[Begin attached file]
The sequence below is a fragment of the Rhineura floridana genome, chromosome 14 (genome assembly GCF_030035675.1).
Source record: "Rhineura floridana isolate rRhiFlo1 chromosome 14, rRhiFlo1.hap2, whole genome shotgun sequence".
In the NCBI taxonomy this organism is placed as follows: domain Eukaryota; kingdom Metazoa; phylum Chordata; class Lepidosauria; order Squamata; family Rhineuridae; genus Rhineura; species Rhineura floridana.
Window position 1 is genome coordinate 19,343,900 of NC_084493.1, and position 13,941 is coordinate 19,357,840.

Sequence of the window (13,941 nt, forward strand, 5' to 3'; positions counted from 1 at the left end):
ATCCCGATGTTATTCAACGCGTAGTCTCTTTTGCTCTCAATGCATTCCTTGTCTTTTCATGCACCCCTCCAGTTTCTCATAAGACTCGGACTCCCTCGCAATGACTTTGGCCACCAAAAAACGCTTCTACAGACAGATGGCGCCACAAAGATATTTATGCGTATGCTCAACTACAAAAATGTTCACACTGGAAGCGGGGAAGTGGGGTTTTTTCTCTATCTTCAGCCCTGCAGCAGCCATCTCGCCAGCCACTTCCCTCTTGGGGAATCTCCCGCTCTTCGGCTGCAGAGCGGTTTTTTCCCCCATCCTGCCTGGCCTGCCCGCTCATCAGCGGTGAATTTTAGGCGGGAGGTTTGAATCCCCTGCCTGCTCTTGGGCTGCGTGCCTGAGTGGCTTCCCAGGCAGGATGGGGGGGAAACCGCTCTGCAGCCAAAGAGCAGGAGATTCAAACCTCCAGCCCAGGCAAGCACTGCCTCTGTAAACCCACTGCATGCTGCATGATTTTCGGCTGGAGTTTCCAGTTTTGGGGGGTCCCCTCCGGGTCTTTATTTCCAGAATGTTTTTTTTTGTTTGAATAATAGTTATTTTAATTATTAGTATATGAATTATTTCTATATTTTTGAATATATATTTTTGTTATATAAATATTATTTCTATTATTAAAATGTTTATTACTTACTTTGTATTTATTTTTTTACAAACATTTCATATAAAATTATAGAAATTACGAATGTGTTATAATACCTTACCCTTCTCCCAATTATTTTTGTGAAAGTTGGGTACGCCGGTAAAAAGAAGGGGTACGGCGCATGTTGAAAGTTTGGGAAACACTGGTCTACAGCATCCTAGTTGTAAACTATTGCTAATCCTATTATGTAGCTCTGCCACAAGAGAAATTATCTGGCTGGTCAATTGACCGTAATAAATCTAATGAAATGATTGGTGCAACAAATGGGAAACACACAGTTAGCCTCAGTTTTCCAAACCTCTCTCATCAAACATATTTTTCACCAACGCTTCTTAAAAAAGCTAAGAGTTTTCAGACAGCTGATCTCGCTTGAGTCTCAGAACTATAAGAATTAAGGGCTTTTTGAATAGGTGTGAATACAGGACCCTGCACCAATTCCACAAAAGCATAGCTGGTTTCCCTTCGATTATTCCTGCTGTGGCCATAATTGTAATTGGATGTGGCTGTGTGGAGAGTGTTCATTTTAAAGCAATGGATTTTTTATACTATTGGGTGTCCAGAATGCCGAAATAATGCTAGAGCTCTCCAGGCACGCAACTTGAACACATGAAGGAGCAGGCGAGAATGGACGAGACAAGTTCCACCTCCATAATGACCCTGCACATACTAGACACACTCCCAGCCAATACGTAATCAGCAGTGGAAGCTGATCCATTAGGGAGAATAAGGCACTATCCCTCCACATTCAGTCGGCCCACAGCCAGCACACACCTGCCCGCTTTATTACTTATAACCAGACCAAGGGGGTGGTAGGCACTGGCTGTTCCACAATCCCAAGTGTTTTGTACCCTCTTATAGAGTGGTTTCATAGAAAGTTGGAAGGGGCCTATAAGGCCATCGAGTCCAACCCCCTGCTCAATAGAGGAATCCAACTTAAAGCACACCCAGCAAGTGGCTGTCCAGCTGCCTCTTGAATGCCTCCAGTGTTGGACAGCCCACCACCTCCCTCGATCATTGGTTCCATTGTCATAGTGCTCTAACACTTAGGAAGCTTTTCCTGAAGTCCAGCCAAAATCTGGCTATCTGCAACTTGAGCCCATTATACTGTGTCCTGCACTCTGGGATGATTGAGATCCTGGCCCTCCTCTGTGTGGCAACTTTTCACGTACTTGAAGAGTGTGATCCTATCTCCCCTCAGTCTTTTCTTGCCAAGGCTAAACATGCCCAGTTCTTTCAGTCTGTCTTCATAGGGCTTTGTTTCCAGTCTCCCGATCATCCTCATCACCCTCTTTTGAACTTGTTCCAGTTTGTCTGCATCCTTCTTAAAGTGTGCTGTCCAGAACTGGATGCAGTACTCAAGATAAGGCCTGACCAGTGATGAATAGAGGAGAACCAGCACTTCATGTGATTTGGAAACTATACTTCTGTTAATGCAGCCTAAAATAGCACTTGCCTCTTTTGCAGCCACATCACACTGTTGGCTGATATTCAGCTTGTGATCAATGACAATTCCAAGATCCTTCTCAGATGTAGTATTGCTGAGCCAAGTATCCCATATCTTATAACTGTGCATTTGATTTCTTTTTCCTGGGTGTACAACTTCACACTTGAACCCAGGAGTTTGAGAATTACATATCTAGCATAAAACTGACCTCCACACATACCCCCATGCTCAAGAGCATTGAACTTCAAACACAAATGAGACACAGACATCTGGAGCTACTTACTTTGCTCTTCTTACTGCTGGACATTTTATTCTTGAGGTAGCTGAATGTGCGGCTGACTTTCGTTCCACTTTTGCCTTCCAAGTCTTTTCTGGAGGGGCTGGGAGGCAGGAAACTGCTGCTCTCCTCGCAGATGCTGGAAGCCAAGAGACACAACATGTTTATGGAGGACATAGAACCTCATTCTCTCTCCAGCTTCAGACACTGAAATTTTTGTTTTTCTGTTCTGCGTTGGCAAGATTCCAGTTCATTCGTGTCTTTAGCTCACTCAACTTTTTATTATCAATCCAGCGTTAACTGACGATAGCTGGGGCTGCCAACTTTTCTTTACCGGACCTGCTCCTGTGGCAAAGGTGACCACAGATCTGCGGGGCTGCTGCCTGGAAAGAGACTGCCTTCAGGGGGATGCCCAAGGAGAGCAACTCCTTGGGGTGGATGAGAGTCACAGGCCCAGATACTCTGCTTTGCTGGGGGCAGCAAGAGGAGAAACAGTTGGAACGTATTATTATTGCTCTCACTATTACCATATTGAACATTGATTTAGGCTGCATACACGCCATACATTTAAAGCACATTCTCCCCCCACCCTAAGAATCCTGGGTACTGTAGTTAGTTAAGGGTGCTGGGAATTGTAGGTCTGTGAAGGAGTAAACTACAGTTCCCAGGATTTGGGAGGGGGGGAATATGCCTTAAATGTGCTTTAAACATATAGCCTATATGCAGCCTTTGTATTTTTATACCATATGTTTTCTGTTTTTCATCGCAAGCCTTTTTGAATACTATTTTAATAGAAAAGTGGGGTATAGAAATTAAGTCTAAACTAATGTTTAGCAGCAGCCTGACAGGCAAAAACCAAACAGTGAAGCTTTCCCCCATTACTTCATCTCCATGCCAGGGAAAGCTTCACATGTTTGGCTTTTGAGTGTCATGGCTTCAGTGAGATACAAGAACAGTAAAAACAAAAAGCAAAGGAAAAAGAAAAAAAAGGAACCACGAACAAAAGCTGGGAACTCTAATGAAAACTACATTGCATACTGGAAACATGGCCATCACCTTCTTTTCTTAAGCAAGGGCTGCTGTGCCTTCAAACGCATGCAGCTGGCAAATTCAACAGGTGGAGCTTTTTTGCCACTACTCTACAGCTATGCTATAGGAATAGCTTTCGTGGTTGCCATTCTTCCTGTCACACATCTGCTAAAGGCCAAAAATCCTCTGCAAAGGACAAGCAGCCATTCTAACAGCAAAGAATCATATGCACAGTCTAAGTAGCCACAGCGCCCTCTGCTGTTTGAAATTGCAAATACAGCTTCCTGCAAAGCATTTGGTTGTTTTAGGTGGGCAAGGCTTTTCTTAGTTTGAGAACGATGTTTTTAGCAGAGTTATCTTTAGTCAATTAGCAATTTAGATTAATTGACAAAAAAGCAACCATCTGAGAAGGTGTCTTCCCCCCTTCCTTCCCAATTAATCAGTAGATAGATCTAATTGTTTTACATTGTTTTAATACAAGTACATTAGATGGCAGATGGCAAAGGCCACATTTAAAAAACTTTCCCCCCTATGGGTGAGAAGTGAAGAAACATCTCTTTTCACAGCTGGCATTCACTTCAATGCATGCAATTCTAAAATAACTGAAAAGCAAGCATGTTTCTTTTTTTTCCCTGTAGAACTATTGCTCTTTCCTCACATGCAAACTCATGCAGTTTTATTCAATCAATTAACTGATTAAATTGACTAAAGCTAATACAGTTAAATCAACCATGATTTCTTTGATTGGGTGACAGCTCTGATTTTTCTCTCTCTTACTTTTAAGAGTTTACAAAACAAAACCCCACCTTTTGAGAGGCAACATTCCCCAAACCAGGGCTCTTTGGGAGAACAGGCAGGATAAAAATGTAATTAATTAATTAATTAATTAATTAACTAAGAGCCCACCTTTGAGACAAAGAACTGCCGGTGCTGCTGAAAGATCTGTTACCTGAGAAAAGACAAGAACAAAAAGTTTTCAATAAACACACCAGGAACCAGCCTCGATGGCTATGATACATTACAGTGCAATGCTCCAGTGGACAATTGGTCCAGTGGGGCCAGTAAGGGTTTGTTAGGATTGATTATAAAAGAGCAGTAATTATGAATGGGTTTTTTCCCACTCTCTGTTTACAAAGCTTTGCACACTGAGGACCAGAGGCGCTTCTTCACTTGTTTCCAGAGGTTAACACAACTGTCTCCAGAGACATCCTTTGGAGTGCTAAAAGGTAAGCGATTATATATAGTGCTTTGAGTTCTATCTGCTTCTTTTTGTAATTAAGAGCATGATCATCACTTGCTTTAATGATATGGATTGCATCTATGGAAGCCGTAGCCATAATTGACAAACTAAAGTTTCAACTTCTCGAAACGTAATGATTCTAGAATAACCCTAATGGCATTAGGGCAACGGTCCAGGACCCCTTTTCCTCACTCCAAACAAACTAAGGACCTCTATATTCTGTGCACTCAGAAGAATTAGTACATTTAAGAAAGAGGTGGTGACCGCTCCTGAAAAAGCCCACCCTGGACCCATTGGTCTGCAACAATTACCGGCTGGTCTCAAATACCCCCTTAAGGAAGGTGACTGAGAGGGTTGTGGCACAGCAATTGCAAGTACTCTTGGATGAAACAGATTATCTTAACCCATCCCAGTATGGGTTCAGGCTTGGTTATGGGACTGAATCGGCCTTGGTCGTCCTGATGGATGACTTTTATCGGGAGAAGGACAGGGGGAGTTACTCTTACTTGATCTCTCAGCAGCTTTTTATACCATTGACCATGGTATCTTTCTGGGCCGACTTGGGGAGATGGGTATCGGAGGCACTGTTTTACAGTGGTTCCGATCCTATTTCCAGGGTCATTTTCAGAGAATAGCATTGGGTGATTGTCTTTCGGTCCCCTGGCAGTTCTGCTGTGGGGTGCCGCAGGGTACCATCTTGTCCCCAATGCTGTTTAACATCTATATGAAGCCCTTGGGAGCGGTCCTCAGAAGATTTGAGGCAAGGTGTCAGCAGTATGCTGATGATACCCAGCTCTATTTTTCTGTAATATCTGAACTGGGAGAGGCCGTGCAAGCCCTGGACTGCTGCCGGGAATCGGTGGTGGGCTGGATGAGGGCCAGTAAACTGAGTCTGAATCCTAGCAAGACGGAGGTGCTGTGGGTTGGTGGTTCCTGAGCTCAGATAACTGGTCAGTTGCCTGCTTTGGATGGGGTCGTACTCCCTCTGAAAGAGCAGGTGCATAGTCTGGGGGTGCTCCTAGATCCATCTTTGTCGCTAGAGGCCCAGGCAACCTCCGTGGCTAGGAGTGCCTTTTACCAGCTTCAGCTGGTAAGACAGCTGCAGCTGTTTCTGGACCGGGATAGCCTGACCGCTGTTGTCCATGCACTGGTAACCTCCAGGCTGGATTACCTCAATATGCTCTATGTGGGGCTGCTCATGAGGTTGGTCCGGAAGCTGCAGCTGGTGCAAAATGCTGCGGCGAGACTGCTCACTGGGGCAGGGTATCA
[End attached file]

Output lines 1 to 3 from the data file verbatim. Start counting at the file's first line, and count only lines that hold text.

The sequence below is a fragment of the Rhineura floridana genome, chromosome 14 (genome assembly GCF_030035675.1).
Source record: "Rhineura floridana isolate rRhiFlo1 chromosome 14, rRhiFlo1.hap2, whole genome shotgun sequence".
In the NCBI taxonomy this organism is placed as follows: domain Eukaryota; kingdom Metazoa; phylum Chordata; class Lepidosauria; order Squamata; family Rhineuridae; genus Rhineura; species Rhineura floridana.